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Fabricate, Processes & Materials

Finishing Metal Parts Glossary

While the tool marks left on metal parts produced using CNC machining are visually appealing to some, in many cases, some additional post-processing may be desired or even required. There are a variety of finishes that one can use to add functionality or aesthetic appeal to parts, and the glossary below will help you decide which of them may be a good choice for your application.

For a quick reference guide of the processes outlined below, download our Metal Finishing Reference Card here.

Anodizing

anodizing

Anodizing is a process used to increase the thickness of the natural oxide layer on the surface of metal parts, primarily those made of aluminum. This process serves both functional and cosmetic purposes—anodizing a part will not only form a layer on the part’s surface to protect from scratching and corrosion, but parts are also left with a matte finish, and a variety of color dyes can be added during the process.

 

There are two main types of aluminum anodizing:

  • Type II adds corrosion protection, is only about 0.001” thick (meaning part dimensionality is virtually unchanged), and has a wide variety of color dye options.

  • Type III, also known as hard anodizing, provides a thicker (up to 0.006”) and more protective coating, but is more limited in color—often clear or black only.

Brushing

brushed metal finish

 

Heat Treating

heat treated metal

There are actually several types of heat treating, but all relate to the heating of metal in different ways and for different lengths of time to alter its properties.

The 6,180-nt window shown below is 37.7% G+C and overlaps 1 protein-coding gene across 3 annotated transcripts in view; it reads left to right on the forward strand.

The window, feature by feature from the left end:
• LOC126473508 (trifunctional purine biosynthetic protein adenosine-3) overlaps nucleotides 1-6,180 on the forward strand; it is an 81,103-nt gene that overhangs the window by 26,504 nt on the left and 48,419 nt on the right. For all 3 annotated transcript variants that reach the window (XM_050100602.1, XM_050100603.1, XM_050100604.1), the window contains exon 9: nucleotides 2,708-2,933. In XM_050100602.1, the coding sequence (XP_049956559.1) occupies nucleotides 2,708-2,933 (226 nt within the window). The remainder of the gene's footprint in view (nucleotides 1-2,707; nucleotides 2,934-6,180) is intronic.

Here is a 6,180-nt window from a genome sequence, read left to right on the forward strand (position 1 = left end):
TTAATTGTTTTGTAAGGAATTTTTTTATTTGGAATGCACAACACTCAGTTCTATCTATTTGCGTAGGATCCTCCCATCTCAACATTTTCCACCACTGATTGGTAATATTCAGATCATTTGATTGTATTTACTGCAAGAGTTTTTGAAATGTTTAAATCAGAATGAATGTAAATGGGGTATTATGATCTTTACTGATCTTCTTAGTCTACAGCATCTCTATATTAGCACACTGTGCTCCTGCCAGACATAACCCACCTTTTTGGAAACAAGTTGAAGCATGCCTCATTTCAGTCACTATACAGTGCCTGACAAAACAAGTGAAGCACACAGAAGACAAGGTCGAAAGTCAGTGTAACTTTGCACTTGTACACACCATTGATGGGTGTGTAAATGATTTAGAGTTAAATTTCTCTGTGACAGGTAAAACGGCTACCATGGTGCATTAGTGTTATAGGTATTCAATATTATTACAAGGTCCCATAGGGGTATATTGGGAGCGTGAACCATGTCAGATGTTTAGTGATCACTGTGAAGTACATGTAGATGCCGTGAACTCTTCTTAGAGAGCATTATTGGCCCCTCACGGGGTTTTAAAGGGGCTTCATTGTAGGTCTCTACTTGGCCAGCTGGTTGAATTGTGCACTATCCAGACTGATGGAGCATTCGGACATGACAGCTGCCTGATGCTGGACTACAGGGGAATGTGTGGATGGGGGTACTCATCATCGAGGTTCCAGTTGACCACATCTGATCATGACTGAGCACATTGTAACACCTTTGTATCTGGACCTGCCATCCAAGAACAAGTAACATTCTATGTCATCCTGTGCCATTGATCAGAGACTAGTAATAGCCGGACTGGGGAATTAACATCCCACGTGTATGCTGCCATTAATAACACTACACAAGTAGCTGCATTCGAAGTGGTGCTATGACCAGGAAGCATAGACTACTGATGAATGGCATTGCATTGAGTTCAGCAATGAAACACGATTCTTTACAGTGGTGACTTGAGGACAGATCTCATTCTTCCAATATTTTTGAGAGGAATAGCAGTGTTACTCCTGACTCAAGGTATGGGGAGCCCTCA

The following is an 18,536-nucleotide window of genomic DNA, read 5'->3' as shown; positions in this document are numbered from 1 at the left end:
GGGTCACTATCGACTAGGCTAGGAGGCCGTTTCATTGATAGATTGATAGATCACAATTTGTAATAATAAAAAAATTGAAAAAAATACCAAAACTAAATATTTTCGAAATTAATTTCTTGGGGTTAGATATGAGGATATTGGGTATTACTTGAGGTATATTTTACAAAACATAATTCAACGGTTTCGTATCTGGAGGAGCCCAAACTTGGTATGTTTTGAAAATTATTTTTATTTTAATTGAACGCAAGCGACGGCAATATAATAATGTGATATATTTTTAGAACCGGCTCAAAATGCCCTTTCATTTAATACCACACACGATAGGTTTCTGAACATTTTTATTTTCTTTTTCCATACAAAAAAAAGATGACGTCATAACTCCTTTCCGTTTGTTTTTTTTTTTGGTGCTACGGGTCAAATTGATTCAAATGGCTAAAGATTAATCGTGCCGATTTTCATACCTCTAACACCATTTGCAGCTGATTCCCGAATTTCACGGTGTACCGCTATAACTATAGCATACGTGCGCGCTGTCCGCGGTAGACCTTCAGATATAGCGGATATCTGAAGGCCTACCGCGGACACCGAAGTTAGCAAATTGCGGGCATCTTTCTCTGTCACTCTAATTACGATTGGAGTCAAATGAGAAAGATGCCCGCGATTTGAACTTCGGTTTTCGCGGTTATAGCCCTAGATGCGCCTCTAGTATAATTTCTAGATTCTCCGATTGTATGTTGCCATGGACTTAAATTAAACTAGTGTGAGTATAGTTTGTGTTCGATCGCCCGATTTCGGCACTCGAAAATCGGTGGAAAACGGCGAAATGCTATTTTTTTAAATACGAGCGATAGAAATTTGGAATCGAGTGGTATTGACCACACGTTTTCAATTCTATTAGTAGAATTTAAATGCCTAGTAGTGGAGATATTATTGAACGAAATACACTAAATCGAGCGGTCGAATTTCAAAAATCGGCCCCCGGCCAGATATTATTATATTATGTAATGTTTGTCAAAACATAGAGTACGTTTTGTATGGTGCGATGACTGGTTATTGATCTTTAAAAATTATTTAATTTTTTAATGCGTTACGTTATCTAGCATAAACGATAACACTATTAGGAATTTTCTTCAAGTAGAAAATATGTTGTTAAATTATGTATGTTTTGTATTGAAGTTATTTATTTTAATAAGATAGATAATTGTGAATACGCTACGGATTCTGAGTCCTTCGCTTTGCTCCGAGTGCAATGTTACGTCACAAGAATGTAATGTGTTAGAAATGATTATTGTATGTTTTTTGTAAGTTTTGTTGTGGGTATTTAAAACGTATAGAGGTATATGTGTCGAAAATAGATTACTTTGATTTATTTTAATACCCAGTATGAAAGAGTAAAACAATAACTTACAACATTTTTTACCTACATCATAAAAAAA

The most common types of heat treatment done on finished parts (most often steel) result in an increased hardness of the part. This may be desired for a wide variety of functional reasons, such as long-term dimensional consistency or wear resistance.

A side effect of heat treatment is that it will leave the part surface with a dull gray surface finish.

Laser Etching

laser etched metal

Laser etching or engraving works by utilizing—you guessed it—lasers, which operate at high frequencies to mark a part with text, symbols, a logo, or other patterns. Most metals, and many other materials, can be readily etching by tuning the laser appropriately.

A common use of this process is to label parts with serial numbers. Laser etching also works on anodized parts and will remove the anodized layer to expose the bare metal below, which is great for high contrast logos or patterns that pop.

Media Blasting

media blasted metal

This is a cosmetic finishing technique that gives metal parts a matte appearance.

The “media” in media blasting can refer to several types of small granular materials, such as glass beads or aluminum oxide (sand). The material is fired at parts at a high velocity to apply a textured surface finish. In prototyping, this is done with a hand held spray nozzle, so the finish is not always as even as more automated blasting done during mass production runs.

Plating

plated metal

Plating is a metal finish that involves coating a metal part with a very thin layer of another metal or metal alloy, in order to protect from corrosion and oxidation of the base part, or to change its cosmetic appearance. Tin, Nickel, Zinc (galvanizing), and Chrome are all common plating metals, while copper and carbon steel are two base metals that can benefit from plating.